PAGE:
I have never thought it was a good idea to put up a political sign in our front yard. After all, this is not just a place of residence, it is a business, namely a piano studio. And Matt works for a church, which does give one pause if one is to take seriously the whole separation of church and state thing. Besides, both of us are Midwesterners. Translation: we are conflict avoiders.

But then 2016 happened.

My number one take-away from the 2016 election (besides experiencing boatloads of disbelief and fear) was that most of us we have been polite and quiet too long. That maybe, just maybe, because we have never expressed our views out loud, or certainly not in the company of others who we suspect might not share these views, that maybe there might have been folks we knew who voted differently, but who might have assumed we voted like them and shared their convictions because of our silence (Transitive property gone bad: I like Amy and Matt. Therefore they must have voted like me.). And maybe, just maybe, if collectively we had not all been so quiet, one or two folks out there—who might have been confused or ill-informed or just plain lazy about educating themselves on the issues—might have stopped and thought, “Huh, my good friend [Marvin, Leah, David….] supports X. I like [Marvin, Leah, David…] They are doing good work in the world and seem to think deeply about things. Hmm…”

Maybe. Just maybe.

This was my thinking when one day in 2017, I got a phone call from a parent in my studio. Theresa’s kids were no longer taking piano, but we had remained friends and I always loved hearing from her. Theresa is one of those very active and politically engaged people, the kind of person that I, on more than one occasion, have called before a local or a mid-term election and said, “OK, tell me what you know.”

(This represents the exact kind of lazy behavior I mentioned above. The reason I can name it so easily is because I have engaged in this behavior many, many times. Too many to count.)

In 2017, Albuquerque was holding a mayoral election. It was a race for mayor that started with like two dozen candidates (sound familiar?). When Theresa called it was June, the election was in November, I hadn’t given it any thought whatsoever (See above for more evidence of lazy behaviors.).

But that was exactly what Theresa was calling about. “Amy,” she said. “I’m calling because I am campaigning for Tim Keller and I want to put a sign in your yard. There are two reasons for this. Number one, you live on a busy street and people will see the sign. Number two, lots of people know where you and Matt live. It will matter if you have a sign.”

I like a woman who can state her case so clearly. Long story short: Theresa and I had coffee. She made her pitch for Tim Keller. I think Theresa is smart and knows her stuff (and I did a little independent research), and so very shortly there was a Tim Keller sign in our yard.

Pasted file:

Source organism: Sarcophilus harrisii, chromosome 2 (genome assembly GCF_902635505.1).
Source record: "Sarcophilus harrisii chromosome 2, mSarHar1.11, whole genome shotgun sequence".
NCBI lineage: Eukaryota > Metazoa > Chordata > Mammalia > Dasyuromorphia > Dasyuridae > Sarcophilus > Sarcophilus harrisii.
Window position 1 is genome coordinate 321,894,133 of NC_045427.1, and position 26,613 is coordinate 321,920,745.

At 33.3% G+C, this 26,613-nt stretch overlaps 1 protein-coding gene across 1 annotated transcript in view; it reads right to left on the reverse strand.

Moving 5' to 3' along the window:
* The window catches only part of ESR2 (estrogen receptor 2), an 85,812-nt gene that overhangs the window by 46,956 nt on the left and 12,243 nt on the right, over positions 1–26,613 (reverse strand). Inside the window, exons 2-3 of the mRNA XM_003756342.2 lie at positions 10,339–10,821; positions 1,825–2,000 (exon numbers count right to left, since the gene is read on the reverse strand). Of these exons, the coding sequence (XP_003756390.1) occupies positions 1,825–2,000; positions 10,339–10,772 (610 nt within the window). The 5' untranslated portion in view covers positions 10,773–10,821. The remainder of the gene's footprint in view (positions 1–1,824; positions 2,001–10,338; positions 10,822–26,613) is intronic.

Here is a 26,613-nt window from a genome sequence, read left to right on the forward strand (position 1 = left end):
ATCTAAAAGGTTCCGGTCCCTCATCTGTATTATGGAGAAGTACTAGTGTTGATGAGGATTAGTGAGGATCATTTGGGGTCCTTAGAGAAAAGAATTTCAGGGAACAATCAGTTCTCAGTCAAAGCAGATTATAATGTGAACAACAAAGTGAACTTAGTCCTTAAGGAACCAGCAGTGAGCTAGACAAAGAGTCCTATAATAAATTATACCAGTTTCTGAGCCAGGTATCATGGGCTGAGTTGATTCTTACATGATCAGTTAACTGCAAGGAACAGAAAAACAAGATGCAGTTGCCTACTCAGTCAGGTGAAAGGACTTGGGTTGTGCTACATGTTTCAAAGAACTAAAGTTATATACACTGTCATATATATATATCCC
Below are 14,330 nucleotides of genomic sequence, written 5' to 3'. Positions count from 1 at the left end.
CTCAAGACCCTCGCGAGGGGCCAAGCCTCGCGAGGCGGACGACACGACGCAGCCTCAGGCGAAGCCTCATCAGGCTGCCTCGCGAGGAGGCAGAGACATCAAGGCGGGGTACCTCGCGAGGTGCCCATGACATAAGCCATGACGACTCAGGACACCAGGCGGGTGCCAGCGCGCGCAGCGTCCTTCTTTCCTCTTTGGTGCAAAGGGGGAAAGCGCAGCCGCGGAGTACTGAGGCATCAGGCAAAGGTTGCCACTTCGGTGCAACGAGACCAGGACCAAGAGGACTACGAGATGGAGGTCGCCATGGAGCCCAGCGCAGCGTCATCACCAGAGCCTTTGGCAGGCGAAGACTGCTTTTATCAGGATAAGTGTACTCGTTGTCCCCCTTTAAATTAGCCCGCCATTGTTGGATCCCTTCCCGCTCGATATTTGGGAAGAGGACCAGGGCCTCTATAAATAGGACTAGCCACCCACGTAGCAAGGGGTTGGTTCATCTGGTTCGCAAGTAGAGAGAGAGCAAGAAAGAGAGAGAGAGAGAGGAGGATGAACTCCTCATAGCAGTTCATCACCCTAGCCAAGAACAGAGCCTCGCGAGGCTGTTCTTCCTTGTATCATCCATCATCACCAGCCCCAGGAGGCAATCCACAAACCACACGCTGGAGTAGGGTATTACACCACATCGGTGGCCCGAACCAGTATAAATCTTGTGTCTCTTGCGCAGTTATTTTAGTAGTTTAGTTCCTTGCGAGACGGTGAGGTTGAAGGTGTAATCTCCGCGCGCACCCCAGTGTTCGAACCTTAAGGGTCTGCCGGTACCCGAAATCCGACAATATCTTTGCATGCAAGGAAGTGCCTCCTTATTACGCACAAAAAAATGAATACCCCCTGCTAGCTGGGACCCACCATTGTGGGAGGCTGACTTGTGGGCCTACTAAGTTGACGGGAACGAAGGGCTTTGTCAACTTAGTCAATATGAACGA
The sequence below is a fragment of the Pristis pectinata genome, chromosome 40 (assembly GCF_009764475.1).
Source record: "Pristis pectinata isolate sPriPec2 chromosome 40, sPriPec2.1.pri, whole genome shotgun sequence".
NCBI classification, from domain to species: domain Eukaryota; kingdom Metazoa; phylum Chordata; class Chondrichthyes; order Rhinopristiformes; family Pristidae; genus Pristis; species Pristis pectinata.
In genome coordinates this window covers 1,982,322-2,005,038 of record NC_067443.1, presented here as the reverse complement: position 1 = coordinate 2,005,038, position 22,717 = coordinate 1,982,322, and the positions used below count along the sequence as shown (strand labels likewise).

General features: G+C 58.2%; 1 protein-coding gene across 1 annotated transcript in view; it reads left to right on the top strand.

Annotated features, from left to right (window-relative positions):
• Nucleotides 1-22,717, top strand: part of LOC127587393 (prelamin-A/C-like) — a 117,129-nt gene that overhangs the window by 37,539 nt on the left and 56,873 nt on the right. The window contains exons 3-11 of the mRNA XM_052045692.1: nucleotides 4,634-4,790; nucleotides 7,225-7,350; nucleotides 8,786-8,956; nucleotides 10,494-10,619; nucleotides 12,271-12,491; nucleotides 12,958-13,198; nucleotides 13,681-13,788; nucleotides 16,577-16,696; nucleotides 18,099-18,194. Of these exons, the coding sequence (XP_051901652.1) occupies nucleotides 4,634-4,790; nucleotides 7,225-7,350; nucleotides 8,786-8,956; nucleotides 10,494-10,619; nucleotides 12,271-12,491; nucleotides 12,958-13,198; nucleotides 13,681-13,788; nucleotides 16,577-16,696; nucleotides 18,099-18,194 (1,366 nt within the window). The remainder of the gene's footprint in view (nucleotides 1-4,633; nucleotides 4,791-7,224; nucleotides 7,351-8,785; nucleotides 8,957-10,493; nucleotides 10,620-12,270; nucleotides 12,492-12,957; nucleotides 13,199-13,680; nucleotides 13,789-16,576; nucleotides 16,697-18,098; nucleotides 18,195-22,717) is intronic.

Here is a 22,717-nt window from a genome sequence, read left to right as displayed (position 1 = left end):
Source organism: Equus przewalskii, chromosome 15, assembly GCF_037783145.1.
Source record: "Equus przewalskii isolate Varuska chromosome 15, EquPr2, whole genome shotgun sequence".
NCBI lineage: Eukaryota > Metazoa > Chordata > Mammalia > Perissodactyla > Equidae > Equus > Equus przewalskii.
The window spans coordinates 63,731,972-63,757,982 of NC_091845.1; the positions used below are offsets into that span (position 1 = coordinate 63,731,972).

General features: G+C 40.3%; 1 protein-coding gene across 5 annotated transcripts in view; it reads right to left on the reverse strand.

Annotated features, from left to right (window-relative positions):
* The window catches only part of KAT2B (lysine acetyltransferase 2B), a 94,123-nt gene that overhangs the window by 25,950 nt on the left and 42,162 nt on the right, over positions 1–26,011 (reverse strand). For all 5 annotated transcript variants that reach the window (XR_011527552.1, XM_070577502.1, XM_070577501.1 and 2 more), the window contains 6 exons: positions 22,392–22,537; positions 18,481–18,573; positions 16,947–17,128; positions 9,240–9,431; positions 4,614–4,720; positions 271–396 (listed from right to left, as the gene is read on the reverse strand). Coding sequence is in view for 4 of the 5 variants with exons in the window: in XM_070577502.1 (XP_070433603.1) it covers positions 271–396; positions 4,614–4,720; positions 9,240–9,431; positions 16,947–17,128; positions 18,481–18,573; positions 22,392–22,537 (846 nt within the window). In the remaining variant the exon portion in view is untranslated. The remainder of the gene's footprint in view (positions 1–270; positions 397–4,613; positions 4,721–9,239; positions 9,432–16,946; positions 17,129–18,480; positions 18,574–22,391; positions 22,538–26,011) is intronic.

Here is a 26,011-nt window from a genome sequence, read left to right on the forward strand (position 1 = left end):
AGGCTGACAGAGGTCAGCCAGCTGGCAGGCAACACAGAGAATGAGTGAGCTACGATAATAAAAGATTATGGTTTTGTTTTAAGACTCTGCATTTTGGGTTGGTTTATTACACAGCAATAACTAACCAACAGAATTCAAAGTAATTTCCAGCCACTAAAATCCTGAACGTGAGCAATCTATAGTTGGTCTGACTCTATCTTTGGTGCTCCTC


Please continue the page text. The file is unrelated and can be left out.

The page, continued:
And then in the months before the election, this happened. Twice.

A friend came to me and said, “So. I noticed you had a Tim Keller sign in your yard. You and Matt know a lot of people. Do you know Tim Keller? I’m wondering who to vote for and I’m wondering what you can tell me.”

In other words, the sign mattered. I did not have to go out and knock on doors. I did not have to make phone calls. I did not have to confront people on the street and ask for signatures. (All of which are brave and noble things to do. Bless you if you are doing these things.) But in this case, all I had to do is to quietly say with my little sign, “We support this.” Read the sign, don’t read the sign. But if you care, Matt and Amy support this.

(Tim Keller, won by the way. No doubt, because of our sign.)

Last week, I was having coffee in a park with a friend (Ah! The joys of socializing in a coronavirus world.). She was struggling, not about who to vote for in November, but about what she should be doing to help the cause. I said, “Well, we’re putting up a sign.”

She looked at me. “Well, by golly, if Amy and Matt are putting up a sign, I’ll put up a sign.”

Now, I should go on record that a sign of our political persuasion in this state, in this city, and in our particular neighborhood carries little weight, if any at all. Everyone has the same signs on this street. I have very little confidence that our sign is going to lead to any interesting conversations whatsoever. However, my friend’s sign in her neighborhood might have a very different influence. Who knows? There is a butterfly somewhere flapping its wings. It might matter.

I think that we all have the opportunity to influence one another in quiet and meaningful ways all the time. That when we see something that is good and authentic and true, it is irresistible, and there is a part of us that says, “I want a piece of that.” This doesn’t have to mean getting aggressive or confrontational with our convictions, most of the time it simply means quietly working to do our good in the world as authentically and truthfully as possible.

And maybe, from time to time, putting up a sign in support of others doing the same.

So, this time around, no one is going to wonder who we are voting for. There will be a sign in our yard.